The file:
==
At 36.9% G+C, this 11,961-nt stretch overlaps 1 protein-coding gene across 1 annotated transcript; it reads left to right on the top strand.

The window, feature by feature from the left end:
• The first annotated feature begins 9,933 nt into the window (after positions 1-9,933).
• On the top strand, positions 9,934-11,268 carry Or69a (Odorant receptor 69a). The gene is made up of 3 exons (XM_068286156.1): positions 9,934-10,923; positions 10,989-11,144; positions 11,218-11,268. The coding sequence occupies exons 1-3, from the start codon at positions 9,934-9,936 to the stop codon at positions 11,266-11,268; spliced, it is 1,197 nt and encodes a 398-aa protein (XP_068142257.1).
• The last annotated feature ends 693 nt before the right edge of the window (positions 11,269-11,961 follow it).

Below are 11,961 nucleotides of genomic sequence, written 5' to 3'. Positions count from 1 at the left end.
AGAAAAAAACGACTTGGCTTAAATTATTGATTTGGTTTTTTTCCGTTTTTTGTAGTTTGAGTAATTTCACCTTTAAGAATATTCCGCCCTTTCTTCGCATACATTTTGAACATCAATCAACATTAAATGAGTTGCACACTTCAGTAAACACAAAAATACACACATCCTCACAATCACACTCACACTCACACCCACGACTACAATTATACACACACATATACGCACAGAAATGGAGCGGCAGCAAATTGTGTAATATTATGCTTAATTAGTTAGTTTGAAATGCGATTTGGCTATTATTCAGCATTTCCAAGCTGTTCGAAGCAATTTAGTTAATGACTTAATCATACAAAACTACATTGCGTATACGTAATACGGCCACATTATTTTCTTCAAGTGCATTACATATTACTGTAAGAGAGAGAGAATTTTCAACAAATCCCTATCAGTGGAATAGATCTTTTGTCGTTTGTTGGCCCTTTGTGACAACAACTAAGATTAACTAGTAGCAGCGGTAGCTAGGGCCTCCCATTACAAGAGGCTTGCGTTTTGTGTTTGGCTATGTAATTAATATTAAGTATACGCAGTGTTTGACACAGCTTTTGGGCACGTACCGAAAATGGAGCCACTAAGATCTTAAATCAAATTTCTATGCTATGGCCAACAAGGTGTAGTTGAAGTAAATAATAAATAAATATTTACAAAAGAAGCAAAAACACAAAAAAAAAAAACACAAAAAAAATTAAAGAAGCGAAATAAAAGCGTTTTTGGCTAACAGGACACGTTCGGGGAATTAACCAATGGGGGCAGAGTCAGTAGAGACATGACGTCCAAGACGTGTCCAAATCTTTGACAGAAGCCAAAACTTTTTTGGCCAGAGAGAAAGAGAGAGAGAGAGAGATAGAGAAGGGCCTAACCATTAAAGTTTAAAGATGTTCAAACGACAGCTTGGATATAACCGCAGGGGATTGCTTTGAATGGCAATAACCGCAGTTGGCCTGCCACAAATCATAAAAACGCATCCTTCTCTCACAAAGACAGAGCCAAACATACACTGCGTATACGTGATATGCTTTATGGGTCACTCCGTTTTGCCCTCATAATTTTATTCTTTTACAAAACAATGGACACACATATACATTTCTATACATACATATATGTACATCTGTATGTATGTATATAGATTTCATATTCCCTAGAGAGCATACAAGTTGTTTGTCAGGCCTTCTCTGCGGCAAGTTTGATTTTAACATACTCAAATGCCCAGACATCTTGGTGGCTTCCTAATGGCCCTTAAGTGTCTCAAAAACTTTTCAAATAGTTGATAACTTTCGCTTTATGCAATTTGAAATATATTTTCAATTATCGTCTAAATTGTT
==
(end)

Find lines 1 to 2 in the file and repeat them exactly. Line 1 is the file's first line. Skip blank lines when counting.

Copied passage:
At 36.9% G+C, this 11,961-nt stretch overlaps 1 protein-coding gene across 1 annotated transcript; it reads left to right on the top strand.

The window, feature by feature from the left end: